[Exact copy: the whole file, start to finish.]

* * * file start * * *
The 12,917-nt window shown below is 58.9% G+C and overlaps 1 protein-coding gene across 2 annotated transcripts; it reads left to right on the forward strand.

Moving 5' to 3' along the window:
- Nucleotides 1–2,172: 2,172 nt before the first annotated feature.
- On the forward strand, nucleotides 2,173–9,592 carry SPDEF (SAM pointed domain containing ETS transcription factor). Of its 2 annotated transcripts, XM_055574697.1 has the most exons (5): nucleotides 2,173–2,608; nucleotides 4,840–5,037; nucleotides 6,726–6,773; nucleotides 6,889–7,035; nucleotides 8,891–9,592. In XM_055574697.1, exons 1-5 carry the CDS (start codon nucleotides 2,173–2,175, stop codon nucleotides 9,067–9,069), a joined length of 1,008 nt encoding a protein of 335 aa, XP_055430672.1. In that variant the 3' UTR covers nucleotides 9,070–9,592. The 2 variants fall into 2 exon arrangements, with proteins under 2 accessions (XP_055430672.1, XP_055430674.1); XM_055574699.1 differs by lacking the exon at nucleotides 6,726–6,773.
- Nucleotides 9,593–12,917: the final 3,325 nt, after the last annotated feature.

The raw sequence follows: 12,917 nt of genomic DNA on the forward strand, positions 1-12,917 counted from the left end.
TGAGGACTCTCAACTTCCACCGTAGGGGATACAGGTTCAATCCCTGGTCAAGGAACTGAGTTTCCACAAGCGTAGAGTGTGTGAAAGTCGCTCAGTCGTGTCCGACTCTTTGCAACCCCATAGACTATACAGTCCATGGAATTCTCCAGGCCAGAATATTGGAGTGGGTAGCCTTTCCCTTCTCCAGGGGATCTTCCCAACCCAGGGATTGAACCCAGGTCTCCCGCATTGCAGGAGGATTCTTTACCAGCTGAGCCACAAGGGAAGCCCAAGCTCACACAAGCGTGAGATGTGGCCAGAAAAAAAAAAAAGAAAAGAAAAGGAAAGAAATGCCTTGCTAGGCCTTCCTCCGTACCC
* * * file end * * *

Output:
The 12,917-nt window shown below is 58.9% G+C and overlaps 1 protein-coding gene across 2 annotated transcripts; it reads left to right on the forward strand.

Moving 5' to 3' along the window:
- Nucleotides 1–2,172: 2,172 nt before the first annotated feature.
- On the forward strand, nucleotides 2,173–9,592 carry SPDEF (SAM pointed domain containing ETS transcription factor). Of its 2 annotated transcripts, XM_055574697.1 has the most exons (5): nucleotides 2,173–2,608; nucleotides 4,840–5,037; nucleotides 6,726–6,773; nucleotides 6,889–7,035; nucleotides 8,891–9,592. In XM_055574697.1, exons 1-5 carry the CDS (start codon nucleotides 2,173–2,175, stop codon nucleotides 9,067–9,069), a joined length of 1,008 nt encoding a protein of 335 aa, XP_055430672.1. In that variant the 3' UTR covers nucleotides 9,070–9,592. The 2 variants fall into 2 exon arrangements, with proteins under 2 accessions (XP_055430672.1, XP_055430674.1); XM_055574699.1 differs by lacking the exon at nucleotides 6,726–6,773.
- Nucleotides 9,593–12,917: the final 3,325 nt, after the last annotated feature.

The raw sequence follows: 12,917 nt of genomic DNA on the forward strand, positions 1-12,917 counted from the left end.
TGAGGACTCTCAACTTCCACCGTAGGGGATACAGGTTCAATCCCTGGTCAAGGAACTGAGTTTCCACAAGCGTAGAGTGTGTGAAAGTCGCTCAGTCGTGTCCGACTCTTTGCAACCCCATAGACTATACAGTCCATGGAATTCTCCAGGCCAGAATATTGGAGTGGGTAGCCTTTCCCTTCTCCAGGGGATCTTCCCAACCCAGGGATTGAACCCAGGTCTCCCGCATTGCAGGAGGATTCTTTACCAGCTGAGCCACAAGGGAAGCCCAAGCTCACACAAGCGTGAGATGTGGCCAGAAAAAAAAAAAAGAAAAGAAAAGGAAAGAAATGCCTTGCTAGGCCTTCCTCCGTACCC